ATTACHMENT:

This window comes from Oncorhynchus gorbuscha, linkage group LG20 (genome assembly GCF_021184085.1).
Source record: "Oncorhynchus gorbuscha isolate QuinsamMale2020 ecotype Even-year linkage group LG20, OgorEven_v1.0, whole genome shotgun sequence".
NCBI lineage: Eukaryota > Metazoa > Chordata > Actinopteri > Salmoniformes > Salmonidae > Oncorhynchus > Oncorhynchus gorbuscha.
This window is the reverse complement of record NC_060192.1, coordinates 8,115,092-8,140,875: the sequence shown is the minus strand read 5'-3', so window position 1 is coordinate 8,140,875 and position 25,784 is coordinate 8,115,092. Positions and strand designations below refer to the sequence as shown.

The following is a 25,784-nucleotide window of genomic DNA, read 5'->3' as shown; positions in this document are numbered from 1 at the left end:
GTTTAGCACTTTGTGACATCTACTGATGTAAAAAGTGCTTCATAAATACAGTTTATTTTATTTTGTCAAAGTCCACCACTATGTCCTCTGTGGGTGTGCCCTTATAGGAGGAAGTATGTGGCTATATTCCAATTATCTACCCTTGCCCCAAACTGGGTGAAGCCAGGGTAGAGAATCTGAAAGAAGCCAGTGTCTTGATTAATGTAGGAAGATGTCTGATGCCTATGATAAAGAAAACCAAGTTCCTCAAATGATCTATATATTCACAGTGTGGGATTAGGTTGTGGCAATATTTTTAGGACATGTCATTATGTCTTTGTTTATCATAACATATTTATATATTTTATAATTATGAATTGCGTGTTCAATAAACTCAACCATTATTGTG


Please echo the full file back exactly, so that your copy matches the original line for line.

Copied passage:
This window comes from Oncorhynchus gorbuscha, linkage group LG20 (genome assembly GCF_021184085.1).
Source record: "Oncorhynchus gorbuscha isolate QuinsamMale2020 ecotype Even-year linkage group LG20, OgorEven_v1.0, whole genome shotgun sequence".
NCBI lineage: Eukaryota > Metazoa > Chordata > Actinopteri > Salmoniformes > Salmonidae > Oncorhynchus > Oncorhynchus gorbuscha.
This window is the reverse complement of record NC_060192.1, coordinates 8,115,092-8,140,875: the sequence shown is the minus strand read 5'-3', so window position 1 is coordinate 8,140,875 and position 25,784 is coordinate 8,115,092. Positions and strand designations below refer to the sequence as shown.

The following is a 25,784-nucleotide window of genomic DNA, read 5'->3' as shown; positions in this document are numbered from 1 at the left end:
GTTTAGCACTTTGTGACATCTACTGATGTAAAAAGTGCTTCATAAATACAGTTTATTTTATTTTGTCAAAGTCCACCACTATGTCCTCTGTGGGTGTGCCCTTATAGGAGGAAGTATGTGGCTATATTCCAATTATCTACCCTTGCCCCAAACTGGGTGAAGCCAGGGTAGAGAATCTGAAAGAAGCCAGTGTCTTGATTAATGTAGGAAGATGTCTGATGCCTATGATAAAGAAAACCAAGTTCCTCAAATGATCTATATATTCACAGTGTGGGATTAGGTTGTGGCAATATTTTTAGGACATGTCATTATGTCTTTGTTTATCATAACATATTTATATATTTTATAATTATGAATTGCGTGTTCAATAAACTCAACCATTATTGTG